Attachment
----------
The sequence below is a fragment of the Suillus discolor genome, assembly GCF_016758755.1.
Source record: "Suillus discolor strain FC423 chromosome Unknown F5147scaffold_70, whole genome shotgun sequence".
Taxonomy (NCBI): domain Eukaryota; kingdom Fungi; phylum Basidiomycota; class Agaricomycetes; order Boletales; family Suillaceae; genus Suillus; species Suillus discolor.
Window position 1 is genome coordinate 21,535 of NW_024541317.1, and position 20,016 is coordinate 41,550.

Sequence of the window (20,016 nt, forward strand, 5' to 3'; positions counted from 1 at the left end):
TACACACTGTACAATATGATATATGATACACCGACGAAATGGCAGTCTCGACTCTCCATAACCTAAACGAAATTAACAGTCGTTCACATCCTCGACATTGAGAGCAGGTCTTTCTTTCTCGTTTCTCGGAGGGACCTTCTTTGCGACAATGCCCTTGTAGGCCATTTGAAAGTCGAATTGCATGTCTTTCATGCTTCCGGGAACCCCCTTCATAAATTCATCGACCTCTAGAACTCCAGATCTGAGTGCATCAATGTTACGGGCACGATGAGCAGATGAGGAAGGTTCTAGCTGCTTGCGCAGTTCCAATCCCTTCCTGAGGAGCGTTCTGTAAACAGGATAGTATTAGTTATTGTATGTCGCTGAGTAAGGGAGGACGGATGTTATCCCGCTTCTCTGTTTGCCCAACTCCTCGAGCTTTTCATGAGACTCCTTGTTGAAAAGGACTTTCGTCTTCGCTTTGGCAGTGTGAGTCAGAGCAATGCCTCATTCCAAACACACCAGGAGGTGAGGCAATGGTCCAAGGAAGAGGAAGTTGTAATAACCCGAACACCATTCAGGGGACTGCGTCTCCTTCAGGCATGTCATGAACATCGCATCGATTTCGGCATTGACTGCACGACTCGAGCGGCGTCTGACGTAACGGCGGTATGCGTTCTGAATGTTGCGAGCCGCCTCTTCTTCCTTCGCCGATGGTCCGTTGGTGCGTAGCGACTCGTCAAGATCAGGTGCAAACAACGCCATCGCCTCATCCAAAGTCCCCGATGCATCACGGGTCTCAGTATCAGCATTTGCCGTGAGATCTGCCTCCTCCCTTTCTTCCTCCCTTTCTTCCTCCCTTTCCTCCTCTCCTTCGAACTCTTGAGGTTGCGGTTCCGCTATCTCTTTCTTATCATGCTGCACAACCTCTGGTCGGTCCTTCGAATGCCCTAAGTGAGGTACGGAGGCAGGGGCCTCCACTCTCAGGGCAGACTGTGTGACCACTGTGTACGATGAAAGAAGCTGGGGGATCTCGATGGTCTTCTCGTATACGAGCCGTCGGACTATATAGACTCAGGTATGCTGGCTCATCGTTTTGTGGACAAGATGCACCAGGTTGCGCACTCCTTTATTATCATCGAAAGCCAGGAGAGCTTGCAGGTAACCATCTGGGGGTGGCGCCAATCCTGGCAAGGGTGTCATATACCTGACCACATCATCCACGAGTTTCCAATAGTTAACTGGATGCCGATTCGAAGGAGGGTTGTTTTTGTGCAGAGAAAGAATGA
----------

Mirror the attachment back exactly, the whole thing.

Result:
The sequence below is a fragment of the Suillus discolor genome, assembly GCF_016758755.1.
Source record: "Suillus discolor strain FC423 chromosome Unknown F5147scaffold_70, whole genome shotgun sequence".
Taxonomy (NCBI): domain Eukaryota; kingdom Fungi; phylum Basidiomycota; class Agaricomycetes; order Boletales; family Suillaceae; genus Suillus; species Suillus discolor.
Window position 1 is genome coordinate 21,535 of NW_024541317.1, and position 20,016 is coordinate 41,550.

Sequence of the window (20,016 nt, forward strand, 5' to 3'; positions counted from 1 at the left end):
TACACACTGTACAATATGATATATGATACACCGACGAAATGGCAGTCTCGACTCTCCATAACCTAAACGAAATTAACAGTCGTTCACATCCTCGACATTGAGAGCAGGTCTTTCTTTCTCGTTTCTCGGAGGGACCTTCTTTGCGACAATGCCCTTGTAGGCCATTTGAAAGTCGAATTGCATGTCTTTCATGCTTCCGGGAACCCCCTTCATAAATTCATCGACCTCTAGAACTCCAGATCTGAGTGCATCAATGTTACGGGCACGATGAGCAGATGAGGAAGGTTCTAGCTGCTTGCGCAGTTCCAATCCCTTCCTGAGGAGCGTTCTGTAAACAGGATAGTATTAGTTATTGTATGTCGCTGAGTAAGGGAGGACGGATGTTATCCCGCTTCTCTGTTTGCCCAACTCCTCGAGCTTTTCATGAGACTCCTTGTTGAAAAGGACTTTCGTCTTCGCTTTGGCAGTGTGAGTCAGAGCAATGCCTCATTCCAAACACACCAGGAGGTGAGGCAATGGTCCAAGGAAGAGGAAGTTGTAATAACCCGAACACCATTCAGGGGACTGCGTCTCCTTCAGGCATGTCATGAACATCGCATCGATTTCGGCATTGACTGCACGACTCGAGCGGCGTCTGACGTAACGGCGGTATGCGTTCTGAATGTTGCGAGCCGCCTCTTCTTCCTTCGCCGATGGTCCGTTGGTGCGTAGCGACTCGTCAAGATCAGGTGCAAACAACGCCATCGCCTCATCCAAAGTCCCCGATGCATCACGGGTCTCAGTATCAGCATTTGCCGTGAGATCTGCCTCCTCCCTTTCTTCCTCCCTTTCTTCCTCCCTTTCCTCCTCTCCTTCGAACTCTTGAGGTTGCGGTTCCGCTATCTCTTTCTTATCATGCTGCACAACCTCTGGTCGGTCCTTCGAATGCCCTAAGTGAGGTACGGAGGCAGGGGCCTCCACTCTCAGGGCAGACTGTGTGACCACTGTGTACGATGAAAGAAGCTGGGGGATCTCGATGGTCTTCTCGTATACGAGCCGTCGGACTATATAGACTCAGGTATGCTGGCTCATCGTTTTGTGGACAAGATGCACCAGGTTGCGCACTCCTTTATTATCATCGAAAGCCAGGAGAGCTTGCAGGTAACCATCTGGGGGTGGCGCCAATCCTGGCAAGGGTGTCATATACCTGACCACATCATCCACGAGTTTCCAATAGTTAACTGGATGCCGATTCGAAGGAGGGTTGTTTTTGTGCAGAGAAAGAATGA